Dysphagia: Definition

Patients with this disorder have problems with the initial stages of swallowing. They may have difficulty delivering food to the larynx. If the food passes normally to the larynxopharynx, the presence of pain, intra- or extraluminal mass lesion, or neuromuscular disorder may interfere with the ordered sequence of pharyngeal contraction, closure of the epiglottis, relaxation of the upper esophageal sphincter and the occurrence of peristalsis, contraction of the striated muscle of the upper esophagus.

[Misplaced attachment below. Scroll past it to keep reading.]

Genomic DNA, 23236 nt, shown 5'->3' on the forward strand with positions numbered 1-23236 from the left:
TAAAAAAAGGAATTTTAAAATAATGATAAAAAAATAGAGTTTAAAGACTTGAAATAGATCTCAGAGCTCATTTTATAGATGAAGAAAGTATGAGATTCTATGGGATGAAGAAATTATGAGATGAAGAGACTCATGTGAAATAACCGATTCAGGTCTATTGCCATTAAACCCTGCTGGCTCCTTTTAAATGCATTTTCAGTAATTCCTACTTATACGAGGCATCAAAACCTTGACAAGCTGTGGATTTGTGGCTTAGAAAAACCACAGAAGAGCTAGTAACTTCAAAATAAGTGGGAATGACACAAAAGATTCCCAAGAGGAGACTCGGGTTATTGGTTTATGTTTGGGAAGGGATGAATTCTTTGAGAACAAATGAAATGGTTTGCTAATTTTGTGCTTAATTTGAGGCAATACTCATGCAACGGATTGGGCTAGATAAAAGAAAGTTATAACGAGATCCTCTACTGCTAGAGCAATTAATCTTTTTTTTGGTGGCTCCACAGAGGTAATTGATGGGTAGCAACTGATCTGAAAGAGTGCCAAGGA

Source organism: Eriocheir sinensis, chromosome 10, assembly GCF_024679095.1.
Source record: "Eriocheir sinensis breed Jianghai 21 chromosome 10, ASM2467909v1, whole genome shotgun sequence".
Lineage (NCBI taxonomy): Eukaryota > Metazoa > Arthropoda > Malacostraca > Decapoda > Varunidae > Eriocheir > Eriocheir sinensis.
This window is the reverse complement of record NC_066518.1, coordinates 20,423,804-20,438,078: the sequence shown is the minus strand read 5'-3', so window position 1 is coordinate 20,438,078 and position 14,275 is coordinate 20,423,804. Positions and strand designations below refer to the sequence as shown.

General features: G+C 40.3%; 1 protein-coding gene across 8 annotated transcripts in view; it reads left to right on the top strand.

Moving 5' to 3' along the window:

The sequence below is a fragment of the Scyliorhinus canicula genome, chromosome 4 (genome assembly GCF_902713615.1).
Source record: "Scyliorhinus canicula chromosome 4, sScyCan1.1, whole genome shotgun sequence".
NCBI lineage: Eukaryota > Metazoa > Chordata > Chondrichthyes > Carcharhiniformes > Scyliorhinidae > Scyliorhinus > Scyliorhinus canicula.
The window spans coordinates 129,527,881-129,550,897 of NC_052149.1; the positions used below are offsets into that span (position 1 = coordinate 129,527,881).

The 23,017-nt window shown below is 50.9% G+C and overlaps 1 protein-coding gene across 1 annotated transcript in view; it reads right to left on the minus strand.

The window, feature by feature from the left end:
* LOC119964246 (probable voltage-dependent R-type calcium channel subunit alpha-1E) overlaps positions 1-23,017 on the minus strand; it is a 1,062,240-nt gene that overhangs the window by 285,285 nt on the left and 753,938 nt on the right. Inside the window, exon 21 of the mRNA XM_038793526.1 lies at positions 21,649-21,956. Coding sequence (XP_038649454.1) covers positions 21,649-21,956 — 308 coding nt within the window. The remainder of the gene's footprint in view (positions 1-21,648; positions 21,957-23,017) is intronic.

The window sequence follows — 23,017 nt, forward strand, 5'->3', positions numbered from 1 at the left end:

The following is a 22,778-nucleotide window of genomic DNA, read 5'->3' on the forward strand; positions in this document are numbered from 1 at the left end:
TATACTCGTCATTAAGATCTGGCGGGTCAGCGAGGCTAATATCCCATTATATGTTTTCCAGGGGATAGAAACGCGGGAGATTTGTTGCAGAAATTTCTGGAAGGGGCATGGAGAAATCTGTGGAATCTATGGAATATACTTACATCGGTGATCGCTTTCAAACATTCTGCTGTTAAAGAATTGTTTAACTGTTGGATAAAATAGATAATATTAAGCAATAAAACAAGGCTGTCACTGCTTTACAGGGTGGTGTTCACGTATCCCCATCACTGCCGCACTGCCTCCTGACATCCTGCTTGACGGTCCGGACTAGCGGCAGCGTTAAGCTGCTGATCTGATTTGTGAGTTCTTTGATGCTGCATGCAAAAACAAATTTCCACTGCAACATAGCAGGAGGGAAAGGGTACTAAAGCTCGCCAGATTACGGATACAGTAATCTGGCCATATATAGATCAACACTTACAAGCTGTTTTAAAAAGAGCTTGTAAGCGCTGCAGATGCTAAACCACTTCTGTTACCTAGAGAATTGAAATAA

Diagnostic approach of Dysphagia

Consistency of foods causing dysphagia. As mentioned before, a motility disorder usually causes dysphagia to both liquids and solids from the onset of the symptoms, whereas a structural disorder causes dysphagia to solids first and, if the lesion further compromises the esophageal lumen, progressively to semisolids and liquids.


The esophagus is a muscular tube measuring about 25 cm (40 cm from the incisor teeth) extending from the pharynx at the cricoid cartilage to the cardia of the stomach. It pierces the left crus of the diaphragm and has an intraabdominal portion of about 1.5 cm in length.